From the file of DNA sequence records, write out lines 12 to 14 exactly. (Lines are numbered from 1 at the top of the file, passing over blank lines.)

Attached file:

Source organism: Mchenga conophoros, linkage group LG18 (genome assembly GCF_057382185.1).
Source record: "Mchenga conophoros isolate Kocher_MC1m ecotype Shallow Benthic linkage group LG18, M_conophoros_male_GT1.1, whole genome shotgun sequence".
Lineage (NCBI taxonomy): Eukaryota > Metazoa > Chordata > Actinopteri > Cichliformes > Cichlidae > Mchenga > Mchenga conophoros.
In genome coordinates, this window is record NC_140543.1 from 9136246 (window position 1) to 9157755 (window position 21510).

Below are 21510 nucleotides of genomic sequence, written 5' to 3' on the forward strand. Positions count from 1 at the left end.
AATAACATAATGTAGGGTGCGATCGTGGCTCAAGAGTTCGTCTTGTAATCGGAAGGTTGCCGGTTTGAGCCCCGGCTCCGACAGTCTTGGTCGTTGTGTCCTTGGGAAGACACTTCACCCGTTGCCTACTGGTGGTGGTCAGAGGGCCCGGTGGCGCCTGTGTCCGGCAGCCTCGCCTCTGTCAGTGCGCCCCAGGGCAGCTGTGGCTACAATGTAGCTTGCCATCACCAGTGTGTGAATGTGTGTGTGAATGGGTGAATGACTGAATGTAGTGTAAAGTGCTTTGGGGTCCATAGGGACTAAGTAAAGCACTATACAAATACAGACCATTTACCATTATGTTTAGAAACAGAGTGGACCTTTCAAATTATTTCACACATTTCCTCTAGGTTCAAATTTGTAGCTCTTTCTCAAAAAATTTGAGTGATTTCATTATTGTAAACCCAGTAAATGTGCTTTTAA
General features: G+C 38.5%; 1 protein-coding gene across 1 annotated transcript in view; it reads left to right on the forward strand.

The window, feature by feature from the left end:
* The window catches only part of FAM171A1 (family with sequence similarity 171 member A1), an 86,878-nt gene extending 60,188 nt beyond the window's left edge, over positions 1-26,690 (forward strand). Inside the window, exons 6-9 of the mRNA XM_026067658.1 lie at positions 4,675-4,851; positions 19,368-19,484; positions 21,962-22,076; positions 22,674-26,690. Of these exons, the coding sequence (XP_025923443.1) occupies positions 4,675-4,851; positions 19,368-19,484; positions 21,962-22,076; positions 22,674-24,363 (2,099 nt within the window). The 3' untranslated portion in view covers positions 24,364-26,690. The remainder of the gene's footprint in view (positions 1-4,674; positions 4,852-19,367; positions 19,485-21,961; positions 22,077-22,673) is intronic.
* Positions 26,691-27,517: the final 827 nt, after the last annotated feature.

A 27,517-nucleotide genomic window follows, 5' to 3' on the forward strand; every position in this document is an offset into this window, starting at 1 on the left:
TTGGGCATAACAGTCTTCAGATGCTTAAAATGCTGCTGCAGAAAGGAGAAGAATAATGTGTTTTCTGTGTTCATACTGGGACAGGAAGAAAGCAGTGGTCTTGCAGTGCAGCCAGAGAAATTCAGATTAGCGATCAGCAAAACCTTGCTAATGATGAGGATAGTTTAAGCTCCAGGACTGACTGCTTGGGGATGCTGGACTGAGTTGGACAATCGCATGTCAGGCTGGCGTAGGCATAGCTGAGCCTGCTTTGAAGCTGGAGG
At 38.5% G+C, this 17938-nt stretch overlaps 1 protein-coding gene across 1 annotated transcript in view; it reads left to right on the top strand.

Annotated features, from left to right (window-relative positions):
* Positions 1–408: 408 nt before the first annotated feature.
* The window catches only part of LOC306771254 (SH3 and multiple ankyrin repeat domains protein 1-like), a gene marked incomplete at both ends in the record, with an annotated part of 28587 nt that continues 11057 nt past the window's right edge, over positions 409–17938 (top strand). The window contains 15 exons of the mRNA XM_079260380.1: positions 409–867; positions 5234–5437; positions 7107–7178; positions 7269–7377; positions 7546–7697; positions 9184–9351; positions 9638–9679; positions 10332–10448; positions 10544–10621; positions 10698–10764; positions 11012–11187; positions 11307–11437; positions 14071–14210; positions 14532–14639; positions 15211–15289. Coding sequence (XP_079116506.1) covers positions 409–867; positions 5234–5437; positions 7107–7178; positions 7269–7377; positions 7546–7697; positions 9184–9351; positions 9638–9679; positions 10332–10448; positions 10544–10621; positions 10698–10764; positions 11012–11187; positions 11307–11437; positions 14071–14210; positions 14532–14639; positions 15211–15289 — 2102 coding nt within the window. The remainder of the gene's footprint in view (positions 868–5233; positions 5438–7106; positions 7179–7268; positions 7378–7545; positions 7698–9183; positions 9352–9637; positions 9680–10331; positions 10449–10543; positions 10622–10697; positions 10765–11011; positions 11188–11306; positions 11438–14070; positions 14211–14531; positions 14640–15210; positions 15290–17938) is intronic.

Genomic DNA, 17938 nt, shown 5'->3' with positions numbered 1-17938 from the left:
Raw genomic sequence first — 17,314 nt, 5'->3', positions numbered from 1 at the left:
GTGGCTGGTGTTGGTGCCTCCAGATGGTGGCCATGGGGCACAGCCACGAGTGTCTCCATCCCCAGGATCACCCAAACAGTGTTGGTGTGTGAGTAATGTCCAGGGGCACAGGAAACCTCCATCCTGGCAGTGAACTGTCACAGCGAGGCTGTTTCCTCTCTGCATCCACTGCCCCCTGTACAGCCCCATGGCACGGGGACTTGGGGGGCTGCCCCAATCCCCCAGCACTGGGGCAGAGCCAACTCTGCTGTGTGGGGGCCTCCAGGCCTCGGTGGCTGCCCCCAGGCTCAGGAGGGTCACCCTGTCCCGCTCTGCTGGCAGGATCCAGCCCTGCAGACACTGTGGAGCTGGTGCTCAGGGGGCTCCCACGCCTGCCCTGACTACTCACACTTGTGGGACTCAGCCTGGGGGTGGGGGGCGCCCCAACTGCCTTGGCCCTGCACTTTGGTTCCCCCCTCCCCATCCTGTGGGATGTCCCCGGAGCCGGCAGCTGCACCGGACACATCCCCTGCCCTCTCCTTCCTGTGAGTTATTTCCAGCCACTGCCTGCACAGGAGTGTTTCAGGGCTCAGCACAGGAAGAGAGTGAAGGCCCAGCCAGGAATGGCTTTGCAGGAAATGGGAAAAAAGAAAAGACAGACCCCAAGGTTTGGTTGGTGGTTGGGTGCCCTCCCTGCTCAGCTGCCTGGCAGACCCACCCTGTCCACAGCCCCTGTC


TTGGGCATAACAGTCTTCAGATGCTTAAAATGCTGCTGCAGAAAGGAGAAGAATAATGTGTTTTCTGTGTTCATACTGGGACAGGAAGAAAGCAGTGGTCTTGCAGTGCAGCCAGAGAAATTCAGATTAGCGATCAGCAAAACCTTGCTAATGATGAGGATAGTTTAAGCTCCAGGACTGACTGCTTGGGGATGCTGGACTGAGTTGGACAATCGCATGTCAGGCTGGCGTAGGCATAGCTGAGCCTGCTTTGAAGCTGGAGG
At 38.5% G+C, this 17938-nt stretch overlaps 1 protein-coding gene across 1 annotated transcript in view; it reads left to right on the top strand.

Annotated features, from left to right (window-relative positions):